These evolutuions of acceptability in fighting arts are important tellings in the history of a fighting art, and because Thailand's Muay Thai never passed into an "academy" stage, but rather maintained its ideological tension between provincial "commoner" Muay Thai (the muay of the North, Isaan and the South), and cosmopolitan, royal-patronage Bangkok Muay Thai, a tension that has been wrestled out in actual full contact rings for more than the last century, fighting efficacy has proved more salient than in Capoeira. But, what Capoeira does draw forward is that a fighting art can pull with it, perhaps even necessarily pulls with it, its cultural milieu, the material origins of its creation, and that struggles over authenticity become important ones in the globalized marketplace. What is important is that these struggles over origin and authenticity exist all the way back into the roots of the fighting itself, and in some respects the fighting itself is about these roots. While Capoeria's authenticity battles to some degree are resolved by displayed skills in the ring (ruga) - the author argues that Mexican masters prove their authenticity by being able to hold their own against Brazilian masters - Muay Thai authenticity battles are across 1,000s of rings, a laboratory of efficacy and cultural relevance.

The widest import of the article is on the differences between Globalized diaspora - the way that Capoeira has spread to Western countries like the United Kingdom, through the diaspora of Brazilians themselves, a function of the economic connectivity between nations, and what he takes to be the Glocalized spread of Capoeria to less economically advantageous countries like Mexico. The tension here is between Brazilians who necessarily bring much of the culture of Brazil with them, as they teach Capoeira, much of its habitus, and cross-cultural examples such as Mexico, where no Brazilian masters have settled, but where Capoeira has grown through Mexican masters...who may, or may not make pilgrimages to Brazil itself, in bids for authenticity.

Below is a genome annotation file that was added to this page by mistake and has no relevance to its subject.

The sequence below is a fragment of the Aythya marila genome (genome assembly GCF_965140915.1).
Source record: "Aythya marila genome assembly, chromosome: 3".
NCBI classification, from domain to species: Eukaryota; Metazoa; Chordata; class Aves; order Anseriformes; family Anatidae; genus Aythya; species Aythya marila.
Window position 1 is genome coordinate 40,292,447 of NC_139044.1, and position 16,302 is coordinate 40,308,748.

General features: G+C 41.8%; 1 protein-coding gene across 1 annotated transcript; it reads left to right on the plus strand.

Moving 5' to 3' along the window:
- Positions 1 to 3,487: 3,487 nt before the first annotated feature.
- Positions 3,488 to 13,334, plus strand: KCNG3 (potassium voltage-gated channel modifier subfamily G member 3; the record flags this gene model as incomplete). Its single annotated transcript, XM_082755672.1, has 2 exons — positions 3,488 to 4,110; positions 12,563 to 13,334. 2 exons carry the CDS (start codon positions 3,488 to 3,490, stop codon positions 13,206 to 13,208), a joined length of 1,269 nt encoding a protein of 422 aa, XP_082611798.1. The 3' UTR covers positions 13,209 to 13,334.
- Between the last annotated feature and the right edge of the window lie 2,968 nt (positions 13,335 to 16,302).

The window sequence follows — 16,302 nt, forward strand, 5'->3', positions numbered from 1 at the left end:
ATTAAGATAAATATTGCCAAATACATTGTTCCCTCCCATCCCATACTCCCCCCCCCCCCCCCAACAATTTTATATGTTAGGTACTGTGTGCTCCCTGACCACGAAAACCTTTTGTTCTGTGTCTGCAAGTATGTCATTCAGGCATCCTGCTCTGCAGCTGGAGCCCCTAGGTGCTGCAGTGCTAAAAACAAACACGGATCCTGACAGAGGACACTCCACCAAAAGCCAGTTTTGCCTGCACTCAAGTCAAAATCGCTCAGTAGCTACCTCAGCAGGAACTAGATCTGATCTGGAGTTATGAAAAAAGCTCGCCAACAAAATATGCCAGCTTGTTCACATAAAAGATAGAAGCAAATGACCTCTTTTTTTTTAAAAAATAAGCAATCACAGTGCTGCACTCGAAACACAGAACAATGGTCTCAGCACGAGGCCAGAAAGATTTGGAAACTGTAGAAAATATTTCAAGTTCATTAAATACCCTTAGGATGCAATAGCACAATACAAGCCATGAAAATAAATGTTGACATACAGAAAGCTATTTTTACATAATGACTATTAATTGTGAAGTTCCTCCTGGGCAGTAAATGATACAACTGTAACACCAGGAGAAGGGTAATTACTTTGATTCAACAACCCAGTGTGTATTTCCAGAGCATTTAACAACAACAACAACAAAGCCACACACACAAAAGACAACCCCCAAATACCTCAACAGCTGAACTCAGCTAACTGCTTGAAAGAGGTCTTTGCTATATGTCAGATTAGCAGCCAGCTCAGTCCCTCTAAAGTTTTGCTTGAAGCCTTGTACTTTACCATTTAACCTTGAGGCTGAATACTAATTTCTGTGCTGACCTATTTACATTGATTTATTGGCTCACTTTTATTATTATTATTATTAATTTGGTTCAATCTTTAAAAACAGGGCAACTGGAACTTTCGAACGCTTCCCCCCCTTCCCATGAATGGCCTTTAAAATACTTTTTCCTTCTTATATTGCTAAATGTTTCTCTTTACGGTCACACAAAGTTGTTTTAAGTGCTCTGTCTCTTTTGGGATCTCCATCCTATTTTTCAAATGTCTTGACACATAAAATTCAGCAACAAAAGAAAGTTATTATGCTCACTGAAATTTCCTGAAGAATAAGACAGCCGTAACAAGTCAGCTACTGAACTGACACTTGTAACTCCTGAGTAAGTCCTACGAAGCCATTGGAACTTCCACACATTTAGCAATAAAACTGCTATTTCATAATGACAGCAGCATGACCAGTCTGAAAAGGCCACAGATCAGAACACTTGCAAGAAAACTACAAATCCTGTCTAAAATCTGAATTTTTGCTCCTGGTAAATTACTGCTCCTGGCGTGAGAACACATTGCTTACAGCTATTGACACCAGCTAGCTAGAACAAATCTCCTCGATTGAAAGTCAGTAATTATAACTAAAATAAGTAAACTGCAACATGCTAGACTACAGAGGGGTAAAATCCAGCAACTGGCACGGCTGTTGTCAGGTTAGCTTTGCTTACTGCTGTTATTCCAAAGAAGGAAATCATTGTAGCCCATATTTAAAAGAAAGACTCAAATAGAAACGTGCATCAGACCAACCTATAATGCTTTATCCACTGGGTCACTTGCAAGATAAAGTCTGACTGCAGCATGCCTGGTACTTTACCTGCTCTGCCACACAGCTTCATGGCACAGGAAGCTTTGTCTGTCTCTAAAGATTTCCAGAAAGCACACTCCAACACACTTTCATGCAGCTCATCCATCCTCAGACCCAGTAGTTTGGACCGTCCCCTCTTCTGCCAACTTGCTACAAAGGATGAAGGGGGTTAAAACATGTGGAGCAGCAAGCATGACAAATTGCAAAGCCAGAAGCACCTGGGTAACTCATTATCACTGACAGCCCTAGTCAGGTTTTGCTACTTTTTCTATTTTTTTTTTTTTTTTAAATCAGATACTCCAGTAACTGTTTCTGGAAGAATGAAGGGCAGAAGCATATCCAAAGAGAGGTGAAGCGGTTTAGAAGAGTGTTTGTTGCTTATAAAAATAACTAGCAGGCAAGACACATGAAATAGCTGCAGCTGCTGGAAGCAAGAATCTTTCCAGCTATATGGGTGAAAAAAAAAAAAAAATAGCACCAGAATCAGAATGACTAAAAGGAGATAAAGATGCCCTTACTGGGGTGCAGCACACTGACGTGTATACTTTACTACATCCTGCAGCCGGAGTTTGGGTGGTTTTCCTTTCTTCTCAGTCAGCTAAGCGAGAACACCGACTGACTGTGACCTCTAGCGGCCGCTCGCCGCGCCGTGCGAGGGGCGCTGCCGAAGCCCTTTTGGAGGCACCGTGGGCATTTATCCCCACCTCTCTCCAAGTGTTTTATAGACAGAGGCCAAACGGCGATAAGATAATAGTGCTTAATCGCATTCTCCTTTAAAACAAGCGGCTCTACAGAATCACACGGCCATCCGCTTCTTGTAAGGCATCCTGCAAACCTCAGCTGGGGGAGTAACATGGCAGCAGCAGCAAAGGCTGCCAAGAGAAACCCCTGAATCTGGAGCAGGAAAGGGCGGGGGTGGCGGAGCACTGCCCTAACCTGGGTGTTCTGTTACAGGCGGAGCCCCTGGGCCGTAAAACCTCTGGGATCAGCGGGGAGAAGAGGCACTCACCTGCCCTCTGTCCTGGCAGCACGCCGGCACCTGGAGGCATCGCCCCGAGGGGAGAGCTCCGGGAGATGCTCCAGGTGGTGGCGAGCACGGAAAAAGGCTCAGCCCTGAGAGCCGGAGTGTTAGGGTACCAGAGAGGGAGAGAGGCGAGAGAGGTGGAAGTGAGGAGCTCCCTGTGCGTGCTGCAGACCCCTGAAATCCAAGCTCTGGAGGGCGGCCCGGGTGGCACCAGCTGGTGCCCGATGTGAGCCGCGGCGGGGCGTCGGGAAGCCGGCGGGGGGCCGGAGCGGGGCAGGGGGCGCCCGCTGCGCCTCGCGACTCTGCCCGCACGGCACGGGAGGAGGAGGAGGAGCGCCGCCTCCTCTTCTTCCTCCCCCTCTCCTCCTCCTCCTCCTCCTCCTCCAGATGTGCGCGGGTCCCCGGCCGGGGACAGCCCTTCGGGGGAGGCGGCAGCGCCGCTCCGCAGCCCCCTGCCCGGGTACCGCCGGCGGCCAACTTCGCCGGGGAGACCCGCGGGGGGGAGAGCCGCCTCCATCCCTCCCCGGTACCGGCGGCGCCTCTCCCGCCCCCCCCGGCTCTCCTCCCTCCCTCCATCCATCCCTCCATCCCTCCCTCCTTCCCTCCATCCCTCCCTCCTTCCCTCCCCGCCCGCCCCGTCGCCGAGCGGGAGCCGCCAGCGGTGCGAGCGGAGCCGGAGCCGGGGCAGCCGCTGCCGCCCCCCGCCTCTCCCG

One cannot help but see some parallels between the desire for, or at least pressure for, Western Muay Thai teachers to found themselves on some Thailand experiences in order to authenticate their teachings. In Western marketplaces like America there can be intense struggle over these questions of authenticity, which gyms have coaching trees tracing back to Thailand, or even have ex-Thai fighters, and which gyms approach Muay Thai perhaps as a study and promulgation of efficacy itself. In a world where MMA also exerts a kind of democratizing force upon martial arts of all kinds, and where digital access to very rich Thai knowledge archives, like our Muay Thai Library project, this struggle over authenticity becomes quite complex.

Market vs Ring